A soundtrack to revolution?

Author:Ealham, Chris
Position:'The Last Holiday: A Memoir', 'Keep On Pushing: Black Power Music from Blues to Hip-Hop', 'Listen, Whitey! The Sights and Sounds of Black Power 1965-1975 and 'Listen, Whitey! The Sounds of Black Power 1967-1974' - Sound recording review - Book review

Gil Scott-Heron, The Last Holiday: A Memoir

Edinburgh: Canongate, 2012. ISBN: 978-0802129017.

Denise Sullivan, Keep On Pushing: Black Power Music from Blues to Hip-hop

Chicago, IL: Chicago Review Press, 2011. ISBN: 978-1556528170.

Pat Thomas, Listen, Whitey! The Sights and Sounds of Black Power 1965-1975

Seattle, WA: Fantagraphics, 2012. (Soundtrack album Listen, Whitey! The Sounds of Black Power 1967-1974, Light In The Attic, LITA 081.) ISBN: 978-1606995075.

These studies highlight the centrality of music to African-American social memory and struggle. Indeed, from the first blues and jazz through to hip-hop, this most elementary form of collective expression became highly politicised in a context of enduring state repression, social exclusion and political disenfranchisement. In one way or another, these works also reflect the commercialisation, institutionalisation and domestication of street voices by hostile political and corporate forces. A case in hand is Curtis Mayfield's Keep On Pushing, the informal anthem of the Civil Rights Movement that was brashly appropriated by Obama at the 2004 Democratic National Convention.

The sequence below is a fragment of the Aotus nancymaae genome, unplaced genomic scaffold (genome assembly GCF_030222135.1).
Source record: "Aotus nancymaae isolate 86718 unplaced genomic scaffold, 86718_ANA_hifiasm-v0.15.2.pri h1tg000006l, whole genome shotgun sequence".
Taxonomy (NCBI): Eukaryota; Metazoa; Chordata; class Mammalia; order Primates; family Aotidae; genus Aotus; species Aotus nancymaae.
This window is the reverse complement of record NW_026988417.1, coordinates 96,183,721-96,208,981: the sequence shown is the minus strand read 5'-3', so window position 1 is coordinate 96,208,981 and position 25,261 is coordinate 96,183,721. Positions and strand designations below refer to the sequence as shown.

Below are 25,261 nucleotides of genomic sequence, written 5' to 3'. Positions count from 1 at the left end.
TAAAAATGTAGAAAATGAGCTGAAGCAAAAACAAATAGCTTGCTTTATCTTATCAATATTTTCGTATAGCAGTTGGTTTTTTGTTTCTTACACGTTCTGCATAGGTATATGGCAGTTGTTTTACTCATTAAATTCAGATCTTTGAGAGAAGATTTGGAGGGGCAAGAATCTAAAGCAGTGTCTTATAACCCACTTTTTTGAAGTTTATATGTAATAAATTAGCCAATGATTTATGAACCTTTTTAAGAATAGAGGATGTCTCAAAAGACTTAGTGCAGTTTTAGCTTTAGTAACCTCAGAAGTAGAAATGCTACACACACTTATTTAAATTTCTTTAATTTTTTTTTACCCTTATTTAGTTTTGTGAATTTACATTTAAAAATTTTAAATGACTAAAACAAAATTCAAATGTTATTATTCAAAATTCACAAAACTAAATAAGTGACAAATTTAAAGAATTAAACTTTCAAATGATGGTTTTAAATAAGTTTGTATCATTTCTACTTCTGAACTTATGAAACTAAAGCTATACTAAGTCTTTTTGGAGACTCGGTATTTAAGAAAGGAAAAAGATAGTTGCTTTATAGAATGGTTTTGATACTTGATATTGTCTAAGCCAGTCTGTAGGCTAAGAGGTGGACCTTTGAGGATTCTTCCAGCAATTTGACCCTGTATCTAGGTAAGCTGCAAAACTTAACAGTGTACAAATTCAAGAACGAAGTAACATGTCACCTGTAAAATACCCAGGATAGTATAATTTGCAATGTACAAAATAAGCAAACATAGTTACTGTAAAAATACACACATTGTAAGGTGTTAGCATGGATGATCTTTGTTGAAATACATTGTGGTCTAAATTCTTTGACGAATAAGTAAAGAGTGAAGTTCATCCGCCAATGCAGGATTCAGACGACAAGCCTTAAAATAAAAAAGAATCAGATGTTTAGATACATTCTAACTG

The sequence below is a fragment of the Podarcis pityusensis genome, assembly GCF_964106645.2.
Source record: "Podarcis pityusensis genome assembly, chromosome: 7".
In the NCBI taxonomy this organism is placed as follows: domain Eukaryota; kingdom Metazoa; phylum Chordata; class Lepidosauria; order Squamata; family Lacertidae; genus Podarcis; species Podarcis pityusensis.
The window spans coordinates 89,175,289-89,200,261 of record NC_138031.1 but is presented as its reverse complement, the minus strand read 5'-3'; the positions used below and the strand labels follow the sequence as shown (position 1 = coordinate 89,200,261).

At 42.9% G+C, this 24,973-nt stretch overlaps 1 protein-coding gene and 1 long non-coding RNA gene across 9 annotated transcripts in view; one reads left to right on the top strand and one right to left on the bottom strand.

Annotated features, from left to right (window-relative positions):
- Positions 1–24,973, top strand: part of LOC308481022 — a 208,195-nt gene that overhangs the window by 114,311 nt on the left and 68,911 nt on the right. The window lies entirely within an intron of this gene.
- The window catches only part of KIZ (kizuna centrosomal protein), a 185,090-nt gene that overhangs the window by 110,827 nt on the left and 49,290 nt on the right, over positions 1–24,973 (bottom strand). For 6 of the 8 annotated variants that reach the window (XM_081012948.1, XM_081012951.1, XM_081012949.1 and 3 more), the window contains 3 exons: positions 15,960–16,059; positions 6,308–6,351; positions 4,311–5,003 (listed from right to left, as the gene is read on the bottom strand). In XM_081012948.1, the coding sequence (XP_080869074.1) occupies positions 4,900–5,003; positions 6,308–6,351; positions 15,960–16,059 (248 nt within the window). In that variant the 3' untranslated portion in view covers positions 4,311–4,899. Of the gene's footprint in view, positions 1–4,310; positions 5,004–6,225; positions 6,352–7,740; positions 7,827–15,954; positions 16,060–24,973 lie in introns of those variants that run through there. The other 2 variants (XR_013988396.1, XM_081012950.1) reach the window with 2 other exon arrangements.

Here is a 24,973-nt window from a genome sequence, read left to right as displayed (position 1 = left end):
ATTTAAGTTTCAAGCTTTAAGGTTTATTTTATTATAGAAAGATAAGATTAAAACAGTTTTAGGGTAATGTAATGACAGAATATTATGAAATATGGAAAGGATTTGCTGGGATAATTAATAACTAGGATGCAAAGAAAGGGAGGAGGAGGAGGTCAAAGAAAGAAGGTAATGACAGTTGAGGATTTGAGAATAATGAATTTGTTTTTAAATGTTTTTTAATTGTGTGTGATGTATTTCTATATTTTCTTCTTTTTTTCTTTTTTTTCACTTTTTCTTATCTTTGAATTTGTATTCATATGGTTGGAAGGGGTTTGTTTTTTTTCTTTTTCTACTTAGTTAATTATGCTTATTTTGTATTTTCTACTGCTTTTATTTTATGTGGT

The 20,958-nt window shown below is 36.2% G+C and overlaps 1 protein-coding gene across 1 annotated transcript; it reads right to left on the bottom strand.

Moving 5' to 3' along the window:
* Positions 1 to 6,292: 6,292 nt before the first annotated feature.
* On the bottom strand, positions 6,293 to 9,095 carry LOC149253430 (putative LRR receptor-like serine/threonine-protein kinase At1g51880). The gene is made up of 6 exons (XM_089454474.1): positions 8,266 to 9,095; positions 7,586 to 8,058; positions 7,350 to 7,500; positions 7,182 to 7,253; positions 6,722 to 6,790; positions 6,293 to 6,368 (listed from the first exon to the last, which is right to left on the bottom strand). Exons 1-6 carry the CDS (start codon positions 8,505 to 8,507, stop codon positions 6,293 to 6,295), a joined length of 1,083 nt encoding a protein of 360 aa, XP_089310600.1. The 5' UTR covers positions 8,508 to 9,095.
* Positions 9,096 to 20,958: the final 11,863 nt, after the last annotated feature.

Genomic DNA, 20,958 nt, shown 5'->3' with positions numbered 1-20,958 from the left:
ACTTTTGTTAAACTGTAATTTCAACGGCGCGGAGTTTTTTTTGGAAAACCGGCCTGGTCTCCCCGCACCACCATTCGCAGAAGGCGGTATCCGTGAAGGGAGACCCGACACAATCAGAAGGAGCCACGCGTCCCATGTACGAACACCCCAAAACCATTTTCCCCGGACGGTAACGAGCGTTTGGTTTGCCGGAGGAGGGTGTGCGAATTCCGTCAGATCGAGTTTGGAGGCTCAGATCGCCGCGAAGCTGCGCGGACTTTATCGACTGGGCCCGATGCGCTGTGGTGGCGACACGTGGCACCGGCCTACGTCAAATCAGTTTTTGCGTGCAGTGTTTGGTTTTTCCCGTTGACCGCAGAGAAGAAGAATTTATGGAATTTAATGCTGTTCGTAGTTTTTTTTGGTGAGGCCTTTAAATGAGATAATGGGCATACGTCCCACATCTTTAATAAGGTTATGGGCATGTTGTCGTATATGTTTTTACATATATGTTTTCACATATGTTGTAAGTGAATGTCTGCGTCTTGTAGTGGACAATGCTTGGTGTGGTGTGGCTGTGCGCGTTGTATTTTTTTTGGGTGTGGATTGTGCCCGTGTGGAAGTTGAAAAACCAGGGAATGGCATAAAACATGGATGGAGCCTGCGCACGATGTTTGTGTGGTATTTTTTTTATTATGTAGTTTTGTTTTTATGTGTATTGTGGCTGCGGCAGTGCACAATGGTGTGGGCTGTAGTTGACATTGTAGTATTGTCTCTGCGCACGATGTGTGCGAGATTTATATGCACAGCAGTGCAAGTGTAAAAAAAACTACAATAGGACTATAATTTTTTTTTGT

The same song provides Denise Sullivan with the title of her ambitious study of black protest music. Despite the sub-title, by tackling folk, rock and punk, Sullivan bites off more than can be feasibly analysed in under 250 pages; for instance, there is no discussion of the overlap between punk and anarchism, so crucial for a generation of (albeit predominantly white) activists on both sides of the Atlantic. Equally, the treatment of hip-hop is rather thin. Ultimately, the core of this book assesses the 1960s counter-culture and the focus goes beyond African-American music; for instance, there is a fair amount of material on Bob Dylan and Native American Buffy Sainte-Marie, both of whom figure far more prominently than contemporary 'raptivists' Public Enemy, who have now notched up over twenty-five years of social criticism. Certainly, in the sense that Dylan was a hero for many of the Black Panthers, his inclusion is not unreasonable; however, this points to another set of problems: the absence of an overarching interpretive framework and, more specifically, the lack of analysis of the relationship between white and black protest music. This is a shame, for Sullivan has conducted some excellent research, including many valuable interviews; but ultimately the devil here is in the excessive detail, as the book stumbles...

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